A few weeks have passed since the Chabad tunnel scandal broke headlines, and all questions about it are being called “antisemitic”

For some reason, any and all questions about the recent discovery of illegal tunnels burrowed underneath the global headquarters of the Chabad-Lubavitch sect of Judaism in New York City's Crown Heights are racist, according to the corporate media.

Digging the types of tunnels that were discovered is not only illegal without the proper permits, but they were also found to contain creepy and disturbing items like a soiled possibly-with-blood mattress and a baby height chair. All of this creates more questions than answers, and yet nobody, including the New York City Police Department (NYPD), seems to care one iota about any of it.

In fact, the mere act of even asking questions about the discovery is being widely regarded as "antisemitic," as if any kind of investigation into potential wrongdoing means that a person hates the Jewish people, or something.

Much like the race card, the antisemitic card is played any time a Jewish entity, whether it be Chabad, the Jewish state of Israel, a Zionist politician, or what have you receives any kind of scrutiny for questionable behavior. And the tunnel scandal is no exception.

What are the Chabad tunnels really for?

There are all sorts of cover stories floating around out there that attempt to explain away the secret tunnels as nothing more than the remnant of "a group of students [that] decided to take 770's expansion into their own hands," to quote one headline from The Jerusalem Post.

In attempting to explain away the tunnels, the Post said pretty much nothing about why they were even dug in the first place. All the article does is explain that they were built without approval or permits, which the world already knows to be true.

Another article from The Guardian (United Kingdom) claims that "a group of anti-establishment yeshiva students from the Israeli city of Tzfat" are responsible for digging the tunnels after they "took control of the Chabad-Lubavitch synagogue in Brooklyn and started digging."

Just like the Post article, The Guardian article avoided explaining why the tunnels are even there in the first place. Instead, it tells the history of the facility and its internal conflicts over the years while sort of claiming that it was expanded to ease overcrowding.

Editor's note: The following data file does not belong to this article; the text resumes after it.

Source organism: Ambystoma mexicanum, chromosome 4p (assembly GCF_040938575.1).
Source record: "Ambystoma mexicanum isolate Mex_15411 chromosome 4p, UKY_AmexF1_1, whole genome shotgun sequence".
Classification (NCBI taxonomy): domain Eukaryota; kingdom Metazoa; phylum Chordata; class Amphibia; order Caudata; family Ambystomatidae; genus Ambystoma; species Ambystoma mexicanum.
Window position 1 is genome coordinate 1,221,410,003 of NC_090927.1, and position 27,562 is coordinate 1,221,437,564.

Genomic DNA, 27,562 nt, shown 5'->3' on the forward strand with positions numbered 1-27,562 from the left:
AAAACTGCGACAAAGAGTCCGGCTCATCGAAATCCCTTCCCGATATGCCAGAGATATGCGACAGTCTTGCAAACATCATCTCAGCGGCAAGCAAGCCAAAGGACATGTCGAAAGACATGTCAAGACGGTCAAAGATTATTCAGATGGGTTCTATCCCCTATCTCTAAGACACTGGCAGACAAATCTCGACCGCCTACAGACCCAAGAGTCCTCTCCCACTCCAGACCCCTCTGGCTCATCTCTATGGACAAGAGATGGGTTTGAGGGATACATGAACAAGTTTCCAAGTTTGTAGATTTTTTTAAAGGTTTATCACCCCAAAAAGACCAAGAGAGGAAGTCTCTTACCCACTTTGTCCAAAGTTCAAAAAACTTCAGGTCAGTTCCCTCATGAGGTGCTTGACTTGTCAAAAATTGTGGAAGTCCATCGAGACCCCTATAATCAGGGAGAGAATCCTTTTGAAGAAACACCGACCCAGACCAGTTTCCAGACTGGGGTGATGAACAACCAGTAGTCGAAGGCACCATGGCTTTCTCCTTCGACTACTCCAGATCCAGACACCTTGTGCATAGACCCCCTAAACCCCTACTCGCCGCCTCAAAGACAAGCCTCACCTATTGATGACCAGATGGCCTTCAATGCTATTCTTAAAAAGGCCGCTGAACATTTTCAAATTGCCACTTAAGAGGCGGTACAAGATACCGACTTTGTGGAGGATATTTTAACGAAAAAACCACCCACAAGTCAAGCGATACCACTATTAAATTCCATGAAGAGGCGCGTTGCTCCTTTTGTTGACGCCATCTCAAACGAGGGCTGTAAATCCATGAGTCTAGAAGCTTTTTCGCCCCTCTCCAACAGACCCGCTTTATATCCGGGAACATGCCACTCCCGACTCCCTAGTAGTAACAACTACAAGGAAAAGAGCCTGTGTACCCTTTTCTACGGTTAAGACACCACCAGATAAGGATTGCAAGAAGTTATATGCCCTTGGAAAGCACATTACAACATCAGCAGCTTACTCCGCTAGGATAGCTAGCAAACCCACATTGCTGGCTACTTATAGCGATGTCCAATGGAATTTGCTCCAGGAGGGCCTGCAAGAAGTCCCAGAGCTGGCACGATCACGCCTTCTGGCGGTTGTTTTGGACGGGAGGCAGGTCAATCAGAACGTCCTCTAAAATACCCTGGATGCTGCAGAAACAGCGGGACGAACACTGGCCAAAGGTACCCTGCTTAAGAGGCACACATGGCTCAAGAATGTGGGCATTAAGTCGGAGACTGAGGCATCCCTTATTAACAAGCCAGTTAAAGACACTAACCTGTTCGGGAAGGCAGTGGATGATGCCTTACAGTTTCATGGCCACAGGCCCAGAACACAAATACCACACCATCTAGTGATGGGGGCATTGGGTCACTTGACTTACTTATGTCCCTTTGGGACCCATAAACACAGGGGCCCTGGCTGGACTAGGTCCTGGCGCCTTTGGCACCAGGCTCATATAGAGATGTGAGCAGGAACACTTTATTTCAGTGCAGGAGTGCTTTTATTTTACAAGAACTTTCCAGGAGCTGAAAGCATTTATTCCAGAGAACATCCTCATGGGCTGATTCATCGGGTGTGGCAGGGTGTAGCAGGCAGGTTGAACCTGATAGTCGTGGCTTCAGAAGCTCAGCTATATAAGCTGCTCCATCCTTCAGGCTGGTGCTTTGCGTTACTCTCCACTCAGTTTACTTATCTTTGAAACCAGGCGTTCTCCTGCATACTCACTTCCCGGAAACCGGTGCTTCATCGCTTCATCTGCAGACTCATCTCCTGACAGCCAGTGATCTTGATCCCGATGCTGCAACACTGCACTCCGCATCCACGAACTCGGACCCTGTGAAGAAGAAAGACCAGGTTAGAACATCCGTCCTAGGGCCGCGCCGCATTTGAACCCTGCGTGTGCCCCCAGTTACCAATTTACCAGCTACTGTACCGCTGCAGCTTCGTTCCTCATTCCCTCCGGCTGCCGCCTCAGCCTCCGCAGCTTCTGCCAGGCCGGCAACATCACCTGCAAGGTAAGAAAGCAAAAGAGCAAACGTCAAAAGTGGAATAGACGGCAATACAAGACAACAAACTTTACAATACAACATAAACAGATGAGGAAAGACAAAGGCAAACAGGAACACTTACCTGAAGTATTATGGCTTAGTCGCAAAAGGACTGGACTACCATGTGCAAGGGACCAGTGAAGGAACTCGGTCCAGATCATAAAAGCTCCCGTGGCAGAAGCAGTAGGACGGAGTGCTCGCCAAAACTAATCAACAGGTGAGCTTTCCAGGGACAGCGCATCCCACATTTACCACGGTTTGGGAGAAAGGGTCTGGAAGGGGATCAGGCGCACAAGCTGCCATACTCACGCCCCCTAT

"The tunnels are actually a no-brainer," wrote Chananya Groner, claiming that during special Jewish holidays like Rosh Hashanah, "the sanctuary is so full that the brief walk to the doorway for a bathroom break is a 20-minute adventure that requires climbing over tables and benches, squeezing through tightly packed throngs, and praying that your jacket buttons don't come off in the process."

Both articles are loaded with filler that sidesteps telling "the real story" behind the tunnels, and instead deflects from the truth of the matter that the tunnels are highly suspicious based on what was discovered inside of them, and because they lead to outdoor escape areas like the below drainage gate:

"What's a 'no brainer' is that Chabad is completely above the law," wrote Chris Menahan for Information Liberation about the scandal.

A commenter added that "when dealing with Chabad, we are dealing with people who worship an antichrist, a fake "messiah."

Another shared the below video, which portrays the tunnel saga and the Synagogue of Satan as being "far worse than you all think:"

(Article by Ethan Huff republished from NaturalNews.com )


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